Peter’s great confession of Christ marks a turning point in our Lord’s life and ministry (16:13–20). Following the events that happen in and around Caesarea Philppi, a town 25 miles north of the Sea of Galilee, Jesus begins His final journey south, setting His face toward Jerusalem where He will atone for the sins of His people (Luke 9:51–53). He is single-minded in His efforts to arrive in the Holy City and will not deviate from His course, though He will continue to fulfill His messianic calling along the way (Matt. 17:14–20; 20:29–34).
Teaching remains integral to this calling, and in today’s passage Jesus makes the second major prediction of His death and resurrection (17:22–23). Notably, unlike Peter after Christ’s first prediction, none of the disciples contests this news (16:21–23; 17:23). On the contrary, the Twelve seem to be increasingly resigned to this fact, for they are “greatly distressed” by the words of Jesus.
Their sorrow also proves that the disciples do not yet believe Christ will rise again. In one sense this is understandable; resurrection is not something you see every day. Nevertheless, Jesus’ teaching should convince them His death will be temporary. Sadly, they are guided more by experience than the Word of God (John 1:1). John Calvin warns us: “So great is the influence of preconceived opinion, that it brings darkness over the mind in the midst of the clearest light.”
The disciples should also have been able to foresee the Messiah’s resurrection because it is prophesied in several Old Testament passages. Isaiah 53 tells us that the Suffering Servant will “divide the spoil,” “see his offspring,” and “be satisfied” when His sacrifice has brought righteousness to many (vv. 10–12). All of this happens after the Servant’s death (vv. 1–9), and since dead men cannot see or share the fruit of their labor, God’s Servant must rise to life for this to be fulfilled. Hosea 6:1–2 also points us toward the resurrection. In its original context, the prophet looks forward to restored life for Israel that comes after God punishes His people for their transgressions. Fallen Israel cannot bear the Lord’s wrath on sin effectually; thus, the Messiah must do so in its place and thereby be vindicated through resurrection for Himself and His people.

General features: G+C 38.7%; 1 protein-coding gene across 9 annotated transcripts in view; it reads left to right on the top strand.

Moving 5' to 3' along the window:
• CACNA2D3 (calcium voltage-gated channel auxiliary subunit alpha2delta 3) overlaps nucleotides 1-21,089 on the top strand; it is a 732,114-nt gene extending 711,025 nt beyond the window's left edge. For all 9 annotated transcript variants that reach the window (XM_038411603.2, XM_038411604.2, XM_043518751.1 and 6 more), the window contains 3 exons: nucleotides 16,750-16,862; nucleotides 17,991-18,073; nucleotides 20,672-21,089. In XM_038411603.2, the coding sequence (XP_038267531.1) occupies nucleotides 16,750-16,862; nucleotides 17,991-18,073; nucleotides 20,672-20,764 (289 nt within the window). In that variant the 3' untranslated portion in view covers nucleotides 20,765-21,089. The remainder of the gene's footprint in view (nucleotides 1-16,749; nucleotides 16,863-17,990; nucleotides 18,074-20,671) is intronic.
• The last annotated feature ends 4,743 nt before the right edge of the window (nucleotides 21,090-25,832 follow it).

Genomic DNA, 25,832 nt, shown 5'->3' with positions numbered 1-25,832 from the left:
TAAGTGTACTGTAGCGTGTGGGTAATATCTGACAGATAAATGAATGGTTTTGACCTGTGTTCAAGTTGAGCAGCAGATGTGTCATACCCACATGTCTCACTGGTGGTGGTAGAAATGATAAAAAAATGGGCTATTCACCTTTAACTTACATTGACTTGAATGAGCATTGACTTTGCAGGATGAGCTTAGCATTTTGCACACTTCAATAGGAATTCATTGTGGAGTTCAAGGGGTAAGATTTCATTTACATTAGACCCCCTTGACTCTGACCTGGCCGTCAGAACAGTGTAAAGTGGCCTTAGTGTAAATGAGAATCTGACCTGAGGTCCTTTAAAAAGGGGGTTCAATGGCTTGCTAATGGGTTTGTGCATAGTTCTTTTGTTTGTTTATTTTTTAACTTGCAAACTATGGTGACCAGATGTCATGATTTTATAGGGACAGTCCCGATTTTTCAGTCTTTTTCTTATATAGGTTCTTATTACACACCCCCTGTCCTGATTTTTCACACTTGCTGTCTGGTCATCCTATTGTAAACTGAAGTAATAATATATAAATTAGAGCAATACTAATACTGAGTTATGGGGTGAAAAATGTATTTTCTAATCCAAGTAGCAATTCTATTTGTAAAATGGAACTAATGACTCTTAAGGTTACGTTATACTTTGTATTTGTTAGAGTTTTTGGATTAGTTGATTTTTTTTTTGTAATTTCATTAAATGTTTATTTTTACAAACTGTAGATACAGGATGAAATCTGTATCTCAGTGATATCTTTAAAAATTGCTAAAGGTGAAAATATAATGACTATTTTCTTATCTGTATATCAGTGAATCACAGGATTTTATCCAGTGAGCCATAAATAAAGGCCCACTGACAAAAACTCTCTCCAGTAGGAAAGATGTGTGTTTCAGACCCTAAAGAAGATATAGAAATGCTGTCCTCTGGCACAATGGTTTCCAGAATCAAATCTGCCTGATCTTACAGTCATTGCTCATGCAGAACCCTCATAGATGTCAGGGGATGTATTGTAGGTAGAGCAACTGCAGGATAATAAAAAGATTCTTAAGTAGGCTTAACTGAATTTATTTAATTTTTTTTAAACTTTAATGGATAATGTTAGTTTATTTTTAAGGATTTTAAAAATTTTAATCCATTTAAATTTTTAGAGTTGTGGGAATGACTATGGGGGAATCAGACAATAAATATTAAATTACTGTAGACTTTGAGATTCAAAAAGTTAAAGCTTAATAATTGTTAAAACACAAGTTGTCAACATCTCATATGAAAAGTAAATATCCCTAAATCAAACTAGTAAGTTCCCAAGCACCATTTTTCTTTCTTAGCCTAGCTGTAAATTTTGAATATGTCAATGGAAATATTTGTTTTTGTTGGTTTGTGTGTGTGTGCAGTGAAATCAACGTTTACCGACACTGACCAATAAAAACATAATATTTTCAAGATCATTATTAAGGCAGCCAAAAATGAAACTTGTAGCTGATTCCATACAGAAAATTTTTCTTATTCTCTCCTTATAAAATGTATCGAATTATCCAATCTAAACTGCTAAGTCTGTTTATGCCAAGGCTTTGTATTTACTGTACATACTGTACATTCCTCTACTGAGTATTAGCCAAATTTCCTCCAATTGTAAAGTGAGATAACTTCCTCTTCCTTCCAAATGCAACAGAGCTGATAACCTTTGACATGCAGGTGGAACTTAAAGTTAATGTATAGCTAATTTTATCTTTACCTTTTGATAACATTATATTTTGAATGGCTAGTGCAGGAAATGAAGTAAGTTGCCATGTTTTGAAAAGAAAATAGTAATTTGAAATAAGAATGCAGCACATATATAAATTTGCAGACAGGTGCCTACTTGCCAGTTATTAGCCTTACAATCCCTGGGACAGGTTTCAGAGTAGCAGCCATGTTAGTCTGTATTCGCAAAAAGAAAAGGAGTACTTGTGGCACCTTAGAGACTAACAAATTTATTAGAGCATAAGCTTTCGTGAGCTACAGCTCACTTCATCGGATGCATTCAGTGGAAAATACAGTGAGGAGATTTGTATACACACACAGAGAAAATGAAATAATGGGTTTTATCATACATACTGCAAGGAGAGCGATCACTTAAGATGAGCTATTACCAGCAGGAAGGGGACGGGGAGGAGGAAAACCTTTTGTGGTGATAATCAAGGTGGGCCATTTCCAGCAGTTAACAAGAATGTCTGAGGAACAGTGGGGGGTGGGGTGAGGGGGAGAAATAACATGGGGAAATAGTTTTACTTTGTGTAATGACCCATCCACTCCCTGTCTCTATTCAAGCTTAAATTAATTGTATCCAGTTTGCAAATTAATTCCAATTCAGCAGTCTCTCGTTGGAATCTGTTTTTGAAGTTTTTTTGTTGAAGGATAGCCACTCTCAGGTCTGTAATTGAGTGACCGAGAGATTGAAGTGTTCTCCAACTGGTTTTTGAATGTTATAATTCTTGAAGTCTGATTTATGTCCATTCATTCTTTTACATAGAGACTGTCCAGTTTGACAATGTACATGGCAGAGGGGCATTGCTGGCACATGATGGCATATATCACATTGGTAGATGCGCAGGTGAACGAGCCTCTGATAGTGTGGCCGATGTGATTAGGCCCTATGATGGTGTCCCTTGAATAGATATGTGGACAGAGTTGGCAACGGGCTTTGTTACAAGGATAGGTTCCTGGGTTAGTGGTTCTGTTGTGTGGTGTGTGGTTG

Many Christians do not think about the future resurrection, assuming that we will live forever in heaven as spirits without a body. Yet this is not the Bible’s picture of our final state. Though there is an intermediate state in which the believer dwells with God before the last judgment, Scripture says that we will have renewed bodies in a new heaven and earth (Rev. 21). Christianity does not believe the body was created evil; it looks forward to its full restoration.
For further study:
The Bible in a year: